7. I find that the noticees overlooked numerous red flags in the trend in revenues, profits, receivables, advances, etc. which could not escape the attention of an independent director, who is also a member of the audit committee. … Such aberrations in financial figures would alert any person of ordinary prudence. The appropriate questions at the right time from the noticees would have unraveled the fraud being played by the company on the innocent investors. By failing to ask the right questions at the right point of time, I find that the noticees have failed in their duty of care as an independent director. They failed to review, as members of the audit committee, the internal control systems, which generated misleading financial statements. I find that the noticees were either too negligent to notice the aberrations in performance of the company and the fraud behind such abberrations or acted as shadow directors of the board / members of the audit committee. In either case, they facilitated the company to make false and misleading disclosures and thereby created artificial prices and volumes in the securities of PSTL in the market, to the detriment of innocent investors. I, therefore, conclude that the charge of disclosure of false and misleading statements, as alleged in the [show cause notice] against the noticees, is established. …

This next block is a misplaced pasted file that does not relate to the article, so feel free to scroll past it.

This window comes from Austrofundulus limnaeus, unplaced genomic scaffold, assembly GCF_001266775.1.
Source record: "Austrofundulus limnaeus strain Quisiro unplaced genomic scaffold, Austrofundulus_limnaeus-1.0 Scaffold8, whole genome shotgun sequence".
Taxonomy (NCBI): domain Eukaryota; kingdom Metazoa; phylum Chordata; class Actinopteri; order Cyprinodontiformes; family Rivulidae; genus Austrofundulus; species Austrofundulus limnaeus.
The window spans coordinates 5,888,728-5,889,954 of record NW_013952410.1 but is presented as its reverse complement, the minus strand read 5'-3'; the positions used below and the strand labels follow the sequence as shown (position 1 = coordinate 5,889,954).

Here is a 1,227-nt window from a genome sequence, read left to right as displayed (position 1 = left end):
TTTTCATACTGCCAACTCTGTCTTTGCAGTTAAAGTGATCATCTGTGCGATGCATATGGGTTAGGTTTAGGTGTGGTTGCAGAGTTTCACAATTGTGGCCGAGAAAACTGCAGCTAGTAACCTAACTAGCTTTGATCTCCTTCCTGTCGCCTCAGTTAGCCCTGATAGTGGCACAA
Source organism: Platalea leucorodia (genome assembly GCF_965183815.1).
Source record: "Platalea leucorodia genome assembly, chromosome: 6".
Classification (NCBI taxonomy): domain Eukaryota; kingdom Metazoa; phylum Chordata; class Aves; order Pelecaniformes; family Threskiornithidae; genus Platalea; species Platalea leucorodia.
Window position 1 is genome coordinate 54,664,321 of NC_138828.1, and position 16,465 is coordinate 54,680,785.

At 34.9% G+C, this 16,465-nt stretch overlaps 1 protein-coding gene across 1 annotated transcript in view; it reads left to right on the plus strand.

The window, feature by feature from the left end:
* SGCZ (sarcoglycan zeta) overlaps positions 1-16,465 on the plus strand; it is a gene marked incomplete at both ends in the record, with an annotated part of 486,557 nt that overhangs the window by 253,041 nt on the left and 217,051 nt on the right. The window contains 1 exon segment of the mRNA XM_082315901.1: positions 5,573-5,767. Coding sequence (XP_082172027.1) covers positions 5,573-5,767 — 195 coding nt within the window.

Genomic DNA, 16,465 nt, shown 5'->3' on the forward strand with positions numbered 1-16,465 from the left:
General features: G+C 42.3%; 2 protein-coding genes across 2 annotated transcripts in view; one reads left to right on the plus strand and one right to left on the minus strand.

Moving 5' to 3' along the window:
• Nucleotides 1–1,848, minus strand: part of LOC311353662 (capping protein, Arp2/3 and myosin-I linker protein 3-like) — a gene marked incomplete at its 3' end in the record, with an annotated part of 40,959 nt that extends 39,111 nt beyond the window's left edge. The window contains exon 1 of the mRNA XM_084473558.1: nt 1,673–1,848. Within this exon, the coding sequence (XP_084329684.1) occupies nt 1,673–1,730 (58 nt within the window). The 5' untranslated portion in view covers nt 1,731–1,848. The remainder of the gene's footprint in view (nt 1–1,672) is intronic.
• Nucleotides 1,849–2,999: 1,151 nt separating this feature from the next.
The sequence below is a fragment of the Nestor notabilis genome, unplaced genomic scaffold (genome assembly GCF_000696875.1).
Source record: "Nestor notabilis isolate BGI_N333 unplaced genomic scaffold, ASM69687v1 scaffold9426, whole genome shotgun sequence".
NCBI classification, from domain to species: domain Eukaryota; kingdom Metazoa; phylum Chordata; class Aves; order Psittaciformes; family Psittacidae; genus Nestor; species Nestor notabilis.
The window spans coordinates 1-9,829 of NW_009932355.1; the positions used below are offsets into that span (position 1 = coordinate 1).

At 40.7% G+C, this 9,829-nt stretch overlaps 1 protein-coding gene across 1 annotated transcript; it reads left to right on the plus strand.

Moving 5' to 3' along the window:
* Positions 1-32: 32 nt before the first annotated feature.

8. Such conduct on the part of the noticees is disgrace to the institutions of independent directors and the audit committee of a listed company. This cannot be viewed lightly and warrants regulatory intervention.
SEBI’s warning signals to independent directors are loud and clear. While this enunciates the importance of the monitoring role of independent directors, it remains to be seen whether SEBI’s order operates as a serious disincentive to otherwise competent and capable individuals from taking up or continuing with their board positions. As we have seen in the past, the Satyam episode resulted in a several hundred independent directors relinquishing their positions from boards of Indian listed companies.
The approach recently adopted by a court in Singapore is even severe. An independent director was sentenced to a four months’ jail term for a misleading statement made by the company to the Singapore stock exchange SGX. A Straits Times news report states:
SINGAPORE’S corporate scene has been stunned by a jail term given to an independent director under stock trading and disclosure laws.
Lawyer Peter Madhavan, a former independent director at scandal-hit air cargo firm Airocean, was sentenced to four months’ jail for his part in making a misleading statement to the Singapore Exchange. He was also fined $120,000.